Federal judge issues strong opinion on Florida’s conflict of interest policy
Keith E. Whittington
Professors who were blocked by the University of Florida from offering expert testimony in a voting rights lawsuit against the state have won a significant legal victory for their academic freedom claims. The university had claimed that such expert testimony violated the university’s conflict of interest policy. This claim caused an uproar among academic freedom advocates, including the Academic Freedom Alliance. The university eventually revised its policy and allowed faculty to work with the parties in the voting rights dispute. Nevertheless, the professors sought an injunction from a federal judge preventing the university from returning to a similar policy in the future. The lawsuit previously survived a motion to dismiss and today the judge gave an emphatic opinion granting the preliminary injunction.
It is worth stopping to note how shocking The position of the defendants is. The defendants almost acknowledge that the plaintiffs speak in their private capacity on matters of public interest. Yet the defendants claim the right to restrict such speech if they determine, in their unlimited discretion, that the views expressed in The plaintiffs’ speech allegedly harms an ill-defined “interest” of the University. And what are UF’s interests? Why should defendants regulate the speech of plaintiffs? How it works Complainants’ speeches impede the effective delivery of government services, undermine discipline, harmony in the workplace or employer confidence? Although it is not given one, not two, but four chance to express in writing or in oral argument how Plaintiffs’ speech disrupts UF’s mission, Defendants cannot or will not say so.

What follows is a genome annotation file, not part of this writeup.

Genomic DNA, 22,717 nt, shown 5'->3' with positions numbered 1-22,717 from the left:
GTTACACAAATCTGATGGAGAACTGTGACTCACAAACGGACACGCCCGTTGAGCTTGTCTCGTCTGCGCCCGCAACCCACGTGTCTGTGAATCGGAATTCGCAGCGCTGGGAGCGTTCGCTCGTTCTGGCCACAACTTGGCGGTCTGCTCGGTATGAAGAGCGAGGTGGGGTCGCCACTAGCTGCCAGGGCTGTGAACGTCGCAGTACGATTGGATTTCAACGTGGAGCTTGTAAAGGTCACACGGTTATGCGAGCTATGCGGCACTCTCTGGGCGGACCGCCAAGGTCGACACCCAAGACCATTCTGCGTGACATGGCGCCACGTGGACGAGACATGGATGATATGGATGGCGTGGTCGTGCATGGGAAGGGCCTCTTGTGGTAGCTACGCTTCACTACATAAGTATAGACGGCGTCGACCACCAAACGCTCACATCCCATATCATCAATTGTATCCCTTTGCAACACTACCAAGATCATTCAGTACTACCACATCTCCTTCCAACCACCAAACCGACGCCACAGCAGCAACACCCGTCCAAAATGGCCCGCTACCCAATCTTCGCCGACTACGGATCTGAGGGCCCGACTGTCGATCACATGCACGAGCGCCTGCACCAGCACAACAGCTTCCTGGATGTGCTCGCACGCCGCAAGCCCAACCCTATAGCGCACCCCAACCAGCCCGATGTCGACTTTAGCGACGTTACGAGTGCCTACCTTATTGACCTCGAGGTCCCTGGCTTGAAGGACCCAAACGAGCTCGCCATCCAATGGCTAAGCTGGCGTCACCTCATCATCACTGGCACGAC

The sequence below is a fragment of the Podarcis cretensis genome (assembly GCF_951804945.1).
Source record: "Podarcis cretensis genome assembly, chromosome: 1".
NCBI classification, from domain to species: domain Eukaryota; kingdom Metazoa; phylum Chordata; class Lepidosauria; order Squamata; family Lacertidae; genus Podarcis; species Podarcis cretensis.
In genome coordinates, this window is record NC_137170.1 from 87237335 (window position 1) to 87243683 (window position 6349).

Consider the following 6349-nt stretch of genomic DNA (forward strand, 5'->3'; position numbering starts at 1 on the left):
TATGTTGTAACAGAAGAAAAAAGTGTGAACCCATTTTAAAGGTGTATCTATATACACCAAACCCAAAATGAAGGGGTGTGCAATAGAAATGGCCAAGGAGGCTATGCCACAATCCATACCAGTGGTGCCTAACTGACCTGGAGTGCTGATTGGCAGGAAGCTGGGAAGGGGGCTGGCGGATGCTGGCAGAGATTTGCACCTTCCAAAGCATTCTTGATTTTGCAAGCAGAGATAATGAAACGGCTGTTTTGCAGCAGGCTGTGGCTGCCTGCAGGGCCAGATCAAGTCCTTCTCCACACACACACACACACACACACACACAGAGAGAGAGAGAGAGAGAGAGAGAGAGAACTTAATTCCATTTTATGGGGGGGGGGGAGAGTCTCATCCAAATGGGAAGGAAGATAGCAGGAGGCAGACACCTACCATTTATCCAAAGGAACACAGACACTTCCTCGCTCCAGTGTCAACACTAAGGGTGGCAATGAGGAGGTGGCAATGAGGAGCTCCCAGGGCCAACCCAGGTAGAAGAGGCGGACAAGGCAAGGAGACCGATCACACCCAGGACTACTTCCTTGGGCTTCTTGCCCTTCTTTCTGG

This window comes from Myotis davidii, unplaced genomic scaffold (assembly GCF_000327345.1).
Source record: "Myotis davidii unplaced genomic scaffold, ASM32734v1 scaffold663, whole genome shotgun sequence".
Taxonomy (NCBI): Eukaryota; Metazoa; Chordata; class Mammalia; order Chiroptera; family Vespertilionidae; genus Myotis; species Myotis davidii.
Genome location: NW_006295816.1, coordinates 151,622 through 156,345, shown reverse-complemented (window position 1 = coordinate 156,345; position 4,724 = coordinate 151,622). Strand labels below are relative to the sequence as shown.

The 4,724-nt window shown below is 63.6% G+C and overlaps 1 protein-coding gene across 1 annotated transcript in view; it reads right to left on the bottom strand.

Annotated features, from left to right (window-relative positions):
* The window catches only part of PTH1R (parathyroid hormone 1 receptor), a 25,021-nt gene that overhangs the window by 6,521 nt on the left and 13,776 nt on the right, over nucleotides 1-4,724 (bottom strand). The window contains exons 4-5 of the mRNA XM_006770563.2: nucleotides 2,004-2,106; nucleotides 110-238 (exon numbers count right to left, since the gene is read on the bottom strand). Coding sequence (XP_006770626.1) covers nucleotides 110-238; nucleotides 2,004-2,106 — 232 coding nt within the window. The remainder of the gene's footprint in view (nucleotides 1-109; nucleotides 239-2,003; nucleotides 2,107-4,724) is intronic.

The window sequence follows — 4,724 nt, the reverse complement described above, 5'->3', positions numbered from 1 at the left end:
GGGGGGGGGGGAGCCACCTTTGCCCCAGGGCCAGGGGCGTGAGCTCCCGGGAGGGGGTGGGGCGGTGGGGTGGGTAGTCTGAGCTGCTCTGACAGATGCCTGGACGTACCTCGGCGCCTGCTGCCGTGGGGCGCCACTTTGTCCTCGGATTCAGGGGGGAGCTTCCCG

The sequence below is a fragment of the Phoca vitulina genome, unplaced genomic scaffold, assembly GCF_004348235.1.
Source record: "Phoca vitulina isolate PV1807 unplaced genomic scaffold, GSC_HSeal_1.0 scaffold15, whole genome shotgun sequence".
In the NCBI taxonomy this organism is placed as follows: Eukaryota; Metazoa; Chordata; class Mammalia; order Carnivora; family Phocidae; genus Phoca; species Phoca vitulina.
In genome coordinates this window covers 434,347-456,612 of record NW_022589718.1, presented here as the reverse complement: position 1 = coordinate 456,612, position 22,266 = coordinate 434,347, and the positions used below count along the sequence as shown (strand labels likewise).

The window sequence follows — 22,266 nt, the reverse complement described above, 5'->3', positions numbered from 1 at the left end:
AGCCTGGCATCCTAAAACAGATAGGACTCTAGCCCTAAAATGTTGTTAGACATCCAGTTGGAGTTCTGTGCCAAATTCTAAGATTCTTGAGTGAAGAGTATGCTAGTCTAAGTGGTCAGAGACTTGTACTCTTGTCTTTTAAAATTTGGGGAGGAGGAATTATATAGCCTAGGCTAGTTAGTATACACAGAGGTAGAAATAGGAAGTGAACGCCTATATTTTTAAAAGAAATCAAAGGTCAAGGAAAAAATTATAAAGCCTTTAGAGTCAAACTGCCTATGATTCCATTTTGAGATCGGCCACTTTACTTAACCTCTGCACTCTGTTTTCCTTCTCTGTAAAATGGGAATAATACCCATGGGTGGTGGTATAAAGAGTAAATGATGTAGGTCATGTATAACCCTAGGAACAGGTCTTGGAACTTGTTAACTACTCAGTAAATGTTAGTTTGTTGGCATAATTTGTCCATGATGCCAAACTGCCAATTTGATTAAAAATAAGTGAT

The full review can be found here.